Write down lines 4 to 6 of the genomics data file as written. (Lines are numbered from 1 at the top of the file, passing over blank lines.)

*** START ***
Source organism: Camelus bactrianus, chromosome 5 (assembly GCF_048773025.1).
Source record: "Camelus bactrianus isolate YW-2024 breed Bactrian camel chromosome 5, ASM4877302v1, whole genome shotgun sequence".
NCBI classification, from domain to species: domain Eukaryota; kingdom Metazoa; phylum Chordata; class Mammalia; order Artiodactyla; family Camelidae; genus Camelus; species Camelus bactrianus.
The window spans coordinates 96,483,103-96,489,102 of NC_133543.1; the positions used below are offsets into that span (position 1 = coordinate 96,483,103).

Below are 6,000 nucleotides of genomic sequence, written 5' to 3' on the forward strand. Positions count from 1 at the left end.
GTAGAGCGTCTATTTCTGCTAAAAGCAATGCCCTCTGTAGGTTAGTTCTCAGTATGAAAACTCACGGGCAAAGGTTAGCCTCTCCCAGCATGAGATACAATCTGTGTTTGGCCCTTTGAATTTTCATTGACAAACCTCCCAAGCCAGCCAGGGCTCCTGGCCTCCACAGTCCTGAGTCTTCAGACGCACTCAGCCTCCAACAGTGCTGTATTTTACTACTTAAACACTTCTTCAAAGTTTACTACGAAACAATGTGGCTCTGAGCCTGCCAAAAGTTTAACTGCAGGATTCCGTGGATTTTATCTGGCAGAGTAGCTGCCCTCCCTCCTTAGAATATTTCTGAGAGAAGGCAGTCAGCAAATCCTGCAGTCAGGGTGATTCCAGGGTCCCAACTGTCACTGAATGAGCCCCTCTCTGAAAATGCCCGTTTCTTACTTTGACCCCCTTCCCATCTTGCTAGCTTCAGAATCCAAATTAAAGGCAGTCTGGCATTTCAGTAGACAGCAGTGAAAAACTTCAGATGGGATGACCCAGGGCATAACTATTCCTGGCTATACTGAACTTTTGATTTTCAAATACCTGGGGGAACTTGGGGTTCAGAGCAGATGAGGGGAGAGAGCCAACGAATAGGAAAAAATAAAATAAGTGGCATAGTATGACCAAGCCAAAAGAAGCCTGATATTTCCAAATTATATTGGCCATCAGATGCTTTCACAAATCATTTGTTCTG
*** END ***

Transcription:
The window spans coordinates 96,483,103-96,489,102 of NC_133543.1; the positions used below are offsets into that span (position 1 = coordinate 96,483,103).

Below are 6,000 nucleotides of genomic sequence, written 5' to 3' on the forward strand. Positions count from 1 at the left end.
GTAGAGCGTCTATTTCTGCTAAAAGCAATGCCCTCTGTAGGTTAGTTCTCAGTATGAAAACTCACGGGCAAAGGTTAGCCTCTCCCAGCATGAGATACAATCTGTGTTTGGCCCTTTGAATTTTCATTGACAAACCTCCCAAGCCAGCCAGGGCTCCTGGCCTCCACAGTCCTGAGTCTTCAGACGCACTCAGCCTCCAACAGTGCTGTATTTTACTACTTAAACACTTCTTCAAAGTTTACTACGAAACAATGTGGCTCTGAGCCTGCCAAAAGTTTAACTGCAGGATTCCGTGGATTTTATCTGGCAGAGTAGCTGCCCTCCCTCCTTAGAATATTTCTGAGAGAAGGCAGTCAGCAAATCCTGCAGTCAGGGTGATTCCAGGGTCCCAACTGTCACTGAATGAGCCCCTCTCTGAAAATGCCCGTTTCTTACTTTGACCCCCTTCCCATCTTGCTAGCTTCAGAATCCAAATTAAAGGCAGTCTGGCATTTCAGTAGACAGCAGTGAAAAACTTCAGATGGGATGACCCAGGGCATAACTATTCCTGGCTATACTGAACTTTTGATTTTCAAATACCTGGGGGAACTTGGGGTTCAGAGCAGATGAGGGGAGAGAGCCAACGAATAGGAAAAAATAAAATAAGTGGCATAGTATGACCAAGCCAAAAGAAGCCTGATATTTCCAAATTATATTGGCCATCAGATGCTTTCACAAATCATTTGTTCTG